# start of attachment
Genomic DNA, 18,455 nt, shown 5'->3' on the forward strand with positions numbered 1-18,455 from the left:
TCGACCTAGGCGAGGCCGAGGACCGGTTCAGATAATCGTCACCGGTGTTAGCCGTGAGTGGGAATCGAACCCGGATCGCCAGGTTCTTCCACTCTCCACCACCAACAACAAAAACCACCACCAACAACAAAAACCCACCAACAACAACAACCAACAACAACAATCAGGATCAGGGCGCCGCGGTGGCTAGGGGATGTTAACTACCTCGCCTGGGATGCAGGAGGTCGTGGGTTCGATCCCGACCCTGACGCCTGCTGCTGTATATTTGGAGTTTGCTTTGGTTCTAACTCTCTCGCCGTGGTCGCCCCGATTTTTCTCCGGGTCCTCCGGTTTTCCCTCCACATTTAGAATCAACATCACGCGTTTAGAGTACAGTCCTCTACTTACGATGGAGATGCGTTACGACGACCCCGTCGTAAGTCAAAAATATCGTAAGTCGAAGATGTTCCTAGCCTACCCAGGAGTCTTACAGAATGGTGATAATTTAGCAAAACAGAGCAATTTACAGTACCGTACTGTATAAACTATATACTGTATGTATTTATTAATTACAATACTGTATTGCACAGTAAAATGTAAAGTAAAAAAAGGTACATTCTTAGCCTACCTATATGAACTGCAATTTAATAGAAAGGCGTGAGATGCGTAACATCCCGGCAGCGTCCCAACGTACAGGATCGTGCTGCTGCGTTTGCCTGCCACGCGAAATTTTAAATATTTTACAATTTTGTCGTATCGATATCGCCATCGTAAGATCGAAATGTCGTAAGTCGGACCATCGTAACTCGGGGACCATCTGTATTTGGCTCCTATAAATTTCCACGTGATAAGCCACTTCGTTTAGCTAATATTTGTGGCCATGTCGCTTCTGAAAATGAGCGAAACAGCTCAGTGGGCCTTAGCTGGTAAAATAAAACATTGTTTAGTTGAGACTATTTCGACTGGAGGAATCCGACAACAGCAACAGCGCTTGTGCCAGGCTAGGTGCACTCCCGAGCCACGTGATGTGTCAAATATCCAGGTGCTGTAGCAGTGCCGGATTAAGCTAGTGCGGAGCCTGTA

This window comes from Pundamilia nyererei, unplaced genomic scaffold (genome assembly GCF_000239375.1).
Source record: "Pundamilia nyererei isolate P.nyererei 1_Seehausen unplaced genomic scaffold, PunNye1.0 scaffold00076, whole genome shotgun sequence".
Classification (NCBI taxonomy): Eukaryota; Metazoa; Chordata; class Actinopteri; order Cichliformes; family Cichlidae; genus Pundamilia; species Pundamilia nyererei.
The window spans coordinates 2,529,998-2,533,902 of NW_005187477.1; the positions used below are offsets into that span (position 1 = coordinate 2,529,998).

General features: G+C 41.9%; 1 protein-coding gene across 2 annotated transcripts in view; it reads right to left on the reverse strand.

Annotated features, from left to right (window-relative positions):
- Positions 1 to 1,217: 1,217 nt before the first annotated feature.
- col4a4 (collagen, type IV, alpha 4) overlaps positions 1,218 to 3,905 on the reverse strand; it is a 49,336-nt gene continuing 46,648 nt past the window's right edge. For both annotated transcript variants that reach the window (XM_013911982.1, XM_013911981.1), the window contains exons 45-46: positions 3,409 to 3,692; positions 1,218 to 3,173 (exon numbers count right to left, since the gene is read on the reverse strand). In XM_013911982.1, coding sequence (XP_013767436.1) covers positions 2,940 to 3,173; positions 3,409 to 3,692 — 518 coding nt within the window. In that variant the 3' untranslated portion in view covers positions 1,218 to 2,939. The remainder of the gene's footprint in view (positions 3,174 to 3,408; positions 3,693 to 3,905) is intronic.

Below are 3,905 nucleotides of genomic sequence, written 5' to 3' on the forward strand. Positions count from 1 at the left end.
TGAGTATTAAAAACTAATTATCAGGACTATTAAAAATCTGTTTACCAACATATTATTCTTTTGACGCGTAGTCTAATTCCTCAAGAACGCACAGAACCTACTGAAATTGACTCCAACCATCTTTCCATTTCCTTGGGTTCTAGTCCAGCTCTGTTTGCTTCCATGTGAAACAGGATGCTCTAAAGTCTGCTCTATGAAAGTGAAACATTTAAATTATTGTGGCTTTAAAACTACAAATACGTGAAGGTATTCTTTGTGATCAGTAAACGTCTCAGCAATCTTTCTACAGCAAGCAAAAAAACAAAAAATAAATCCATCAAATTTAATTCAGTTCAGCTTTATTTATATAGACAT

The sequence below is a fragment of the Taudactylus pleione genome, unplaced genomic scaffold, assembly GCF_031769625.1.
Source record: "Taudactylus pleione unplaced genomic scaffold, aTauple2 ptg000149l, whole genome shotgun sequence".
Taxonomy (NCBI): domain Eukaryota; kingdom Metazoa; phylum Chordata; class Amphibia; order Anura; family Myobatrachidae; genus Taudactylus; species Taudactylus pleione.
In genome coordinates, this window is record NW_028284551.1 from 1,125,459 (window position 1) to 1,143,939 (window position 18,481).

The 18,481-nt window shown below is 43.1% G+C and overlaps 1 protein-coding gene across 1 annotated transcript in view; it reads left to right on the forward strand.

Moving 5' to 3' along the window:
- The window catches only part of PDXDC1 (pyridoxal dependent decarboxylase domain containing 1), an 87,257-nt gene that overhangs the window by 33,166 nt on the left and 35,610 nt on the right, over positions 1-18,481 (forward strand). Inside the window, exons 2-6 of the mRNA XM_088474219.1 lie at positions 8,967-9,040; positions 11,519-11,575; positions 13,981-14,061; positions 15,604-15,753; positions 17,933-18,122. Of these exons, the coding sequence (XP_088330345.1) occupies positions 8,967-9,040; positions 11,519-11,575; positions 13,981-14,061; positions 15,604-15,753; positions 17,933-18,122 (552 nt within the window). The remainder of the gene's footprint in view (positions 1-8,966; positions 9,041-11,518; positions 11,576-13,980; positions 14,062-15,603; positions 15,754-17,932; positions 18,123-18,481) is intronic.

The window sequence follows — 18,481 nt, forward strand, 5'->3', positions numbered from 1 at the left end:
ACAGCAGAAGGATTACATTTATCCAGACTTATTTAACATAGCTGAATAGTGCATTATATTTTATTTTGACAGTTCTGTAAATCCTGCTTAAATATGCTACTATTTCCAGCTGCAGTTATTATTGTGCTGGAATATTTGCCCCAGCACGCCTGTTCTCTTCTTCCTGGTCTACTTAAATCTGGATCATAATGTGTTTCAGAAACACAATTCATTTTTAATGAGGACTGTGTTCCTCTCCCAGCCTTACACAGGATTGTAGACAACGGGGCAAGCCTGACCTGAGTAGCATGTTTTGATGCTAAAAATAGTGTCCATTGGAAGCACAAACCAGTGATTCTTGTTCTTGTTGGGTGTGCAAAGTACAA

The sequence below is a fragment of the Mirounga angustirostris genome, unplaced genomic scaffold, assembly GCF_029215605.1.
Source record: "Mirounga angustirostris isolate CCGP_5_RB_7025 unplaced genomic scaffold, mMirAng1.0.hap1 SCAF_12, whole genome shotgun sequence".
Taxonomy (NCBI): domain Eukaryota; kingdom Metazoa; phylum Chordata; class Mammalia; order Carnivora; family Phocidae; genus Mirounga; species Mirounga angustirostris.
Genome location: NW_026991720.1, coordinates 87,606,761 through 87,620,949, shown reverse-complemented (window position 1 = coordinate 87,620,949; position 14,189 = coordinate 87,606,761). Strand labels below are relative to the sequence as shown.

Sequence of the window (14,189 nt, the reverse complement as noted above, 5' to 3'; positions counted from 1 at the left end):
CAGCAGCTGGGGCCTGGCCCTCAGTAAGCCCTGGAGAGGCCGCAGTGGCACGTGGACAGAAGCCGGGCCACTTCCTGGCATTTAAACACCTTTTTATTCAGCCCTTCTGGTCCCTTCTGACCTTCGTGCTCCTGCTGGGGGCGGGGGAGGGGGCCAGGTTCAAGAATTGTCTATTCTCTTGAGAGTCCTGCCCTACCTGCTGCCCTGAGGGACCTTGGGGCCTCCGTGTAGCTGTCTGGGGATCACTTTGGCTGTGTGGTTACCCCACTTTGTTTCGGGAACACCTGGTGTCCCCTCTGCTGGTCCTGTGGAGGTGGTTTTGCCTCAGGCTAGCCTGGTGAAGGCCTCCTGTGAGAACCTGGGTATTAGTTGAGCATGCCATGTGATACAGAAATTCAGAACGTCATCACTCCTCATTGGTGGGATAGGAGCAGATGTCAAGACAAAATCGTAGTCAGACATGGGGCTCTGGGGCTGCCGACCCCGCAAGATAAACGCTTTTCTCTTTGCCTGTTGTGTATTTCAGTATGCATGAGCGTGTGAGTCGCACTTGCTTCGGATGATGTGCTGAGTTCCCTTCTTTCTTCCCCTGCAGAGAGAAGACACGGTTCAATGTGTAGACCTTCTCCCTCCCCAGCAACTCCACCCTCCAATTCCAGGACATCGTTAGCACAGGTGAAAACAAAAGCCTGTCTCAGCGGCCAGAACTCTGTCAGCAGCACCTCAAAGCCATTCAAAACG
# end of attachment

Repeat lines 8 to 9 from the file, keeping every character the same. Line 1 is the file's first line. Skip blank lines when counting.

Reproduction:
Annotated features, from left to right (window-relative positions):
- Positions 1 to 1,217: 1,217 nt before the first annotated feature.